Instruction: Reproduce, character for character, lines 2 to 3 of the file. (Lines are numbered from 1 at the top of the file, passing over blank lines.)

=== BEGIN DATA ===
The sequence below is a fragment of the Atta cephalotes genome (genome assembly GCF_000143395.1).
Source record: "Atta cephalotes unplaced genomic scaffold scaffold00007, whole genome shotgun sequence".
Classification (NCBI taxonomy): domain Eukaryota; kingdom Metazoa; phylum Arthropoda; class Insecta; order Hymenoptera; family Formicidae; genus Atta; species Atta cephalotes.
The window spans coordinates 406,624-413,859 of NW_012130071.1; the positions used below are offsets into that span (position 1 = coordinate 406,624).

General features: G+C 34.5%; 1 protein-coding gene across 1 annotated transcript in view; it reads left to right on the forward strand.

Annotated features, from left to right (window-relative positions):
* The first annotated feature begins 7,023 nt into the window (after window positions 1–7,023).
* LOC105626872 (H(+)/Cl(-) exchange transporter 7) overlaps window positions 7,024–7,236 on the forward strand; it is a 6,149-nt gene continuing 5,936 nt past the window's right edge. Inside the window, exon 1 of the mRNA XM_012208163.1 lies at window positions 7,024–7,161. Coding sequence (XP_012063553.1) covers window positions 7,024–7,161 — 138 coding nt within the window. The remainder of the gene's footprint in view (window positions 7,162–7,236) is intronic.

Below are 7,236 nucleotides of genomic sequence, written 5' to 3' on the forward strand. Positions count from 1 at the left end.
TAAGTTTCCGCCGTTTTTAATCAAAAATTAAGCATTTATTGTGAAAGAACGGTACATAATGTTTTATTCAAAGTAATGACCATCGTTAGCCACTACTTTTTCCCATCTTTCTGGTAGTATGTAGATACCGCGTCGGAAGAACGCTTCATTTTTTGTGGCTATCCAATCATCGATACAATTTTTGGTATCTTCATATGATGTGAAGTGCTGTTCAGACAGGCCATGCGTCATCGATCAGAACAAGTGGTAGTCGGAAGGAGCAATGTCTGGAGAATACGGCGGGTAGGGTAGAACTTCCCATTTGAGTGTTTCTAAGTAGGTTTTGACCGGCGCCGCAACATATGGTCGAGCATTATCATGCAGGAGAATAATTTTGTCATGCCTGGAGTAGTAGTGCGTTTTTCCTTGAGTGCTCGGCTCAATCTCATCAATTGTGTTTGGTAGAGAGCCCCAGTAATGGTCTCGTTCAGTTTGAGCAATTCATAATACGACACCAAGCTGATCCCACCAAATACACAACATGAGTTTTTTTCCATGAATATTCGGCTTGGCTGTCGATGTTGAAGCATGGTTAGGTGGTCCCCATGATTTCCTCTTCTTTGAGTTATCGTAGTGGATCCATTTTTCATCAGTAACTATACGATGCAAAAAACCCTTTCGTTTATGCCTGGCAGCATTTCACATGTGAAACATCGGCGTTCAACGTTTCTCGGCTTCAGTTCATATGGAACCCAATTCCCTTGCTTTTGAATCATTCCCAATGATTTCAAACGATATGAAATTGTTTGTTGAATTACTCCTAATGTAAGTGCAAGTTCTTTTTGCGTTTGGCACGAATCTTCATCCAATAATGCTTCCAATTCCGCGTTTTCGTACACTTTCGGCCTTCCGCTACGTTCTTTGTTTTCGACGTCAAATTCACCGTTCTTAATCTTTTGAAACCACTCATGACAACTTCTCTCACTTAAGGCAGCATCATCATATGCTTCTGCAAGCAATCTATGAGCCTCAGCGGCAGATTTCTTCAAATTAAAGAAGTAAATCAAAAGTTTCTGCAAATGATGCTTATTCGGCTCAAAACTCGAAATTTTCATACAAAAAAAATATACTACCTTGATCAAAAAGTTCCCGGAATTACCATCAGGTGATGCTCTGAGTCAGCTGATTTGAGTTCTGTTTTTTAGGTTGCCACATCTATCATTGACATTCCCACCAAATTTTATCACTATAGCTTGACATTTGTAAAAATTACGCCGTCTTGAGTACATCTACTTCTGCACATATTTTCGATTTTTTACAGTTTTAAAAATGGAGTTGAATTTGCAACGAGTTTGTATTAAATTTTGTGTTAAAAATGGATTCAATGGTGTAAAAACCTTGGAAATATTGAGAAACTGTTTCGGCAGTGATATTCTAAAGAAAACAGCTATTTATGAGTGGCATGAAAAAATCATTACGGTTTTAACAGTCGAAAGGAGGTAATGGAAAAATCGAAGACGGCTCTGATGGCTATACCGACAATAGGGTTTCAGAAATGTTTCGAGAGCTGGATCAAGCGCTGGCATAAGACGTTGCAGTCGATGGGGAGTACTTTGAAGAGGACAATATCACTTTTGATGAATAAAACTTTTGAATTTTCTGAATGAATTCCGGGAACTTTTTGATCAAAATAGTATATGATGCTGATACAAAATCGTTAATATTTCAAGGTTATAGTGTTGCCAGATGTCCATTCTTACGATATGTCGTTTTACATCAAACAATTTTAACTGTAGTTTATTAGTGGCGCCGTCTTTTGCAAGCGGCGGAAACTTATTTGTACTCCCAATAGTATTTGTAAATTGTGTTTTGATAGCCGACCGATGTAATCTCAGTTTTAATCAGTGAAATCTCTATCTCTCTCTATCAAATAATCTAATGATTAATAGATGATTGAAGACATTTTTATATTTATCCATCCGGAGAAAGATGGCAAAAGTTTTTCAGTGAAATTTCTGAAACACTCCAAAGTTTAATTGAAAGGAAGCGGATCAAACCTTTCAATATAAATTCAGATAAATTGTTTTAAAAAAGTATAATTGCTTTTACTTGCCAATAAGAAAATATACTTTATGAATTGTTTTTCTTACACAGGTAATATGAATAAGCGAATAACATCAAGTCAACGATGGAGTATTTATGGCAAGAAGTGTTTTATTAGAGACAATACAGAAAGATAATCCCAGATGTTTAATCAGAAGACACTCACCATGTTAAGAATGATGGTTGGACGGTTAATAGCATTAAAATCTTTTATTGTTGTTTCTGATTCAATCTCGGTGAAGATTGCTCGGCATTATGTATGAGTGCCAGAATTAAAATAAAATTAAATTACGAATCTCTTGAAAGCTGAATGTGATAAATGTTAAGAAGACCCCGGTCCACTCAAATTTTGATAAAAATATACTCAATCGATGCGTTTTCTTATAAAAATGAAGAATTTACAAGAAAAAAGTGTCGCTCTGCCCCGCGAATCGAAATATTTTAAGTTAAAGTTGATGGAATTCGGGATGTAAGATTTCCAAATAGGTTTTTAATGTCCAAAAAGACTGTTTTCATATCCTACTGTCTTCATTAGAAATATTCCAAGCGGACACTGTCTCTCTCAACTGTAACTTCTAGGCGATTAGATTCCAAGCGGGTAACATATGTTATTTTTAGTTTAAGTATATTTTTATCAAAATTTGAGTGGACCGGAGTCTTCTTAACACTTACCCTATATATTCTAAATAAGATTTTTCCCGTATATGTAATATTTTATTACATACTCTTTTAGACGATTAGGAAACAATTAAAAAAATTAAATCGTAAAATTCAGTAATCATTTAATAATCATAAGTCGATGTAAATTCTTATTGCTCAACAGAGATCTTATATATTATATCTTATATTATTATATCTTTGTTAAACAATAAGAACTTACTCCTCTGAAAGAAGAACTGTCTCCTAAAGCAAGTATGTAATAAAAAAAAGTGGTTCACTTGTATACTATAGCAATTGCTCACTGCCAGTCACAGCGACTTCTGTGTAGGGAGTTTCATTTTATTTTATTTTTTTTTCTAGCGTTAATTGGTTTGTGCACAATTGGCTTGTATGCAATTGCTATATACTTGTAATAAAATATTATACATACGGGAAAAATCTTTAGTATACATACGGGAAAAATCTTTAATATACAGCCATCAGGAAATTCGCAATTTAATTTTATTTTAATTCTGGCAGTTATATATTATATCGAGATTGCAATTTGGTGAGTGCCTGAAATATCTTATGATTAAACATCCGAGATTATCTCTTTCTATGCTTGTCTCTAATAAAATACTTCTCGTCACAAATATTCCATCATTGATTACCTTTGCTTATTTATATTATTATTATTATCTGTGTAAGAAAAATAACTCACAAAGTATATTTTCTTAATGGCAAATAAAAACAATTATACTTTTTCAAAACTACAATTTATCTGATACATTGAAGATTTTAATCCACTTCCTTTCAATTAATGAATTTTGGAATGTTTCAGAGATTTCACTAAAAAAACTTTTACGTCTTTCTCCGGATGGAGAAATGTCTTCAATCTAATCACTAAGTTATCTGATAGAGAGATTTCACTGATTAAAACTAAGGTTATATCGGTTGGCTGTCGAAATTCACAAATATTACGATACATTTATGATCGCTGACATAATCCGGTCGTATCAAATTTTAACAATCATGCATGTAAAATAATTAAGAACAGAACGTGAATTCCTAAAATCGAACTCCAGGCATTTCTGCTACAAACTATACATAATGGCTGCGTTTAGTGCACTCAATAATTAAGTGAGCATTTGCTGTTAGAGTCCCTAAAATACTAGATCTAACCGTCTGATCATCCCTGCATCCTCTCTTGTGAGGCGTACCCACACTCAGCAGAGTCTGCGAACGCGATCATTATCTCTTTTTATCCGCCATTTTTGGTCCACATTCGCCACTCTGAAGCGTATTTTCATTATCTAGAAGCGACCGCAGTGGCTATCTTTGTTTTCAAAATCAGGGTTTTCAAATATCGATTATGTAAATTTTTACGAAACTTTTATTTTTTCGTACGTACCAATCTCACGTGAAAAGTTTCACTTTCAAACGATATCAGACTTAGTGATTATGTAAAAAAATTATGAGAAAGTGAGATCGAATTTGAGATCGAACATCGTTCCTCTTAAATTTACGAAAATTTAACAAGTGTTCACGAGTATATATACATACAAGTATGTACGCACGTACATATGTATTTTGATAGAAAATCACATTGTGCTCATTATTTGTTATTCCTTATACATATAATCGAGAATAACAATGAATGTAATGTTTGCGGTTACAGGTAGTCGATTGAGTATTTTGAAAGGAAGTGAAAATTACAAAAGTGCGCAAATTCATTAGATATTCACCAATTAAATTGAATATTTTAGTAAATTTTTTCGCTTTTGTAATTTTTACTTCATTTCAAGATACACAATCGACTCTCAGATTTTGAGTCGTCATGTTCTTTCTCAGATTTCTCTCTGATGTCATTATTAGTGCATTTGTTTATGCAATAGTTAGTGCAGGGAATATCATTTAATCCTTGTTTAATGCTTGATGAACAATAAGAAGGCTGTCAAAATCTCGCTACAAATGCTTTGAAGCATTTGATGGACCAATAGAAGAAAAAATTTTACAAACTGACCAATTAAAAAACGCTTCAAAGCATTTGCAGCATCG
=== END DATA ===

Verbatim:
Source record: "Atta cephalotes unplaced genomic scaffold scaffold00007, whole genome shotgun sequence".
Classification (NCBI taxonomy): domain Eukaryota; kingdom Metazoa; phylum Arthropoda; class Insecta; order Hymenoptera; family Formicidae; genus Atta; species Atta cephalotes.